UN To Hold Annual War On Drugs Meeting Next Week
Joe | Mar 08, 2012 | Comments 0
The United Nations is holding its annual meeting on The War on Drugs next week in Vienna, Austria following the heated debates that took place in Central America this week.
Some members of the advocacy group Law Enforcement Against Prohibition are going to be at the meeting, and the put out a press release on the event today.
VIENNA, AUSTRIA – Judges, prosecutors and jailers who support legalizing drugs are bringing their message to the United Nations Commission on Narcotic Drugs meeting next week in Vienna. At the U.N. session, which comes just days after the Obama administration stepped-up its attempts to counteract the emerging anti-prohibition sentiment among sitting presidents in Latin America, the pro-legalization law enforcement officials will work to embolden national delegations from around the world to push back against the U.S.-led failed “war on drugs.”
Richard Van Wickler, a currently-serving jail superintendent who will be representing Law Enforcement Against Prohibition (LEAP) in Vienna, says, “World leaders who believe we could better handle drug problems by replacing criminalization with legal control are becoming less and less afraid of U.S. reprisal for speaking out or reforming their nations’ policies. And for good reason.” Van Wickler, who has was named 2011’s Corrections Superintendent of the Year by the New Hampshire Association of Counties, explains, “Voters in at least two U.S. states will be deciding on measures to legalize marijuana this November. It would be pure hypocrisy for the American federal government to continue forcefully pushing a radical prohibitionist agenda on the rest of the world.”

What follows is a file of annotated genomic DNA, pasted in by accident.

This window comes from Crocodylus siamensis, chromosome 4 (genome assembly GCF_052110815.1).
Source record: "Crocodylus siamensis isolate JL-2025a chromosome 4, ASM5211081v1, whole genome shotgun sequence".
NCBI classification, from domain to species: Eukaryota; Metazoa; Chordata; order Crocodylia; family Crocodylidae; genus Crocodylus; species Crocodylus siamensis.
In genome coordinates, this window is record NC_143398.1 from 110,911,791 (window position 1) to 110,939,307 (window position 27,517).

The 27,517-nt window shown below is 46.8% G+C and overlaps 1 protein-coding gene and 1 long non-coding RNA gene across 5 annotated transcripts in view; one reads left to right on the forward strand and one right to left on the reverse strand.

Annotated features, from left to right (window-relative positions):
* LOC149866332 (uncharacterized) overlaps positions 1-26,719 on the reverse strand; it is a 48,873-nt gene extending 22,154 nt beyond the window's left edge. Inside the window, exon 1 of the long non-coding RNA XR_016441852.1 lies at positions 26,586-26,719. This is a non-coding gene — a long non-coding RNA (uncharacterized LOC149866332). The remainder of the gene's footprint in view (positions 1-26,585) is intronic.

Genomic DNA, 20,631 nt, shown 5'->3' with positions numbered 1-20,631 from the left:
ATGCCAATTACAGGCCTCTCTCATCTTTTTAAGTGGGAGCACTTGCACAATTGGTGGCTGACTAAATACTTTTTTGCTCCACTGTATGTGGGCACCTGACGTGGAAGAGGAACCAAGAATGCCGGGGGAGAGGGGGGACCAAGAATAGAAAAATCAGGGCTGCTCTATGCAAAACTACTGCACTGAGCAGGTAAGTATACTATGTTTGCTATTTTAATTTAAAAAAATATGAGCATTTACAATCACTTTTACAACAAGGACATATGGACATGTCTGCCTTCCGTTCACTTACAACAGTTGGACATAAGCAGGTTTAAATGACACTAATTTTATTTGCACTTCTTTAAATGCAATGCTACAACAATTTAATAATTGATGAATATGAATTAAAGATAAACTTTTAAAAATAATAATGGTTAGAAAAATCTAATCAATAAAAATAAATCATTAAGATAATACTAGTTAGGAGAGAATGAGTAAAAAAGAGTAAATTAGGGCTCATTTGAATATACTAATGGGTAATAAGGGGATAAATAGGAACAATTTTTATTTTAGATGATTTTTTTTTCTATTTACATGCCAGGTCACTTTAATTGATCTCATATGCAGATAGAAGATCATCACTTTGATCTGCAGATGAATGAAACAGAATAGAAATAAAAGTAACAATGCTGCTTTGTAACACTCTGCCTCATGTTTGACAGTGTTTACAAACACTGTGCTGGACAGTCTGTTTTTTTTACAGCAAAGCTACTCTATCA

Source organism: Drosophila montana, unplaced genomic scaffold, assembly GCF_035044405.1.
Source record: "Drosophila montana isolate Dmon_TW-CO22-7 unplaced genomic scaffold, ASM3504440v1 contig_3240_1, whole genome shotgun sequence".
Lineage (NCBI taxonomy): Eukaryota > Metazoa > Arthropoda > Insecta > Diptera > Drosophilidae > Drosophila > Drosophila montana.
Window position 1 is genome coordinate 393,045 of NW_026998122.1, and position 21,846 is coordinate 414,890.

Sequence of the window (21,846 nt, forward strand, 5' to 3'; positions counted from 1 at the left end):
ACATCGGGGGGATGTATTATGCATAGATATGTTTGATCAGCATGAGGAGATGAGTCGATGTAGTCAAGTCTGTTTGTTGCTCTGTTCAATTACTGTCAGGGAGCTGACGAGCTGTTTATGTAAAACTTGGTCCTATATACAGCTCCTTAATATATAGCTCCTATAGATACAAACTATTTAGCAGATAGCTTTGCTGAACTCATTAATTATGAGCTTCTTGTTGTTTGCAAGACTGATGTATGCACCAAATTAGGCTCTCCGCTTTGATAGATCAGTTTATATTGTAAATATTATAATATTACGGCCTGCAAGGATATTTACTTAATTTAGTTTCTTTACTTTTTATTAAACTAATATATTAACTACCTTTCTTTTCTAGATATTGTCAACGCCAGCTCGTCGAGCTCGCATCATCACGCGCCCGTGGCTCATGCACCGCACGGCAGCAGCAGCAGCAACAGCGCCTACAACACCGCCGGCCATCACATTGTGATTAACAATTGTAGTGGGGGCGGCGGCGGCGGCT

In recent weeks, Presidents Otto Perez Molina of Guatemala, Juan Manuel Santos of Colombia, Laura Chinchilla of Costa Rica and Felipe Calderon of Mexico have added their voices to the call for a serious conversation on alternatives to drug prohibition, causing U.S. Vice President Joe Biden to travel to Latin America this week in an unsuccessful attempt to quash the debate.
Former Chicago drug prosecutor James Gierach, recently a featured speaker at a conference in Mexico City last month attended by the first lady of Mexico and the former presidents of Colombia and Brazil, says, “The unending cycle of cartel violence caused by the prohibition market has turned a steady trickle of former elected officials criticizing prohibition into a flood of sitting presidents, business leaders and law enforcement officials calling for an outright discussion about legalization. It’s time for the U.S. and the U.N. to acknowledge that legal control, rather than criminalization, is a much better way to manage our drug problems. The world can have either drug prohibition, violence and corruption or it can have controlled drug legalization with safe streets and moral fabric, but it can’t have both.”
The UN meeting in Vienna is an annual opportunity for nations around the world to re-evaluate drug control strategies and treaties. More information about the meeting is at http://www.idpc.net/events/55-session-of-cnd-2012
In recent years, countries like Portugal and Mexico have made moves to significantly transform criminalization-focused drug policies into health approaches by fully decriminalizing possession of small amounts of all drugs. Still, no country has yet to legalize and regulate the sale of any of these drugs. Doing so, the pro-legalization law enforcers point out, would be the only way to prevent violent transnational criminal organizations from profiting in the drug trade.
The message is spreading, as is the truth. Why should we sit nice and comfy in our homes watching Jersey Shore while people in Latin American countries live in fear of death while propping up our drug policies, the ones we have forced on countries dependent on us?
Innocent people are dying while Vice President Biden gives them false platitudes like legalization won’t reduce violence. What does he base this opinion on?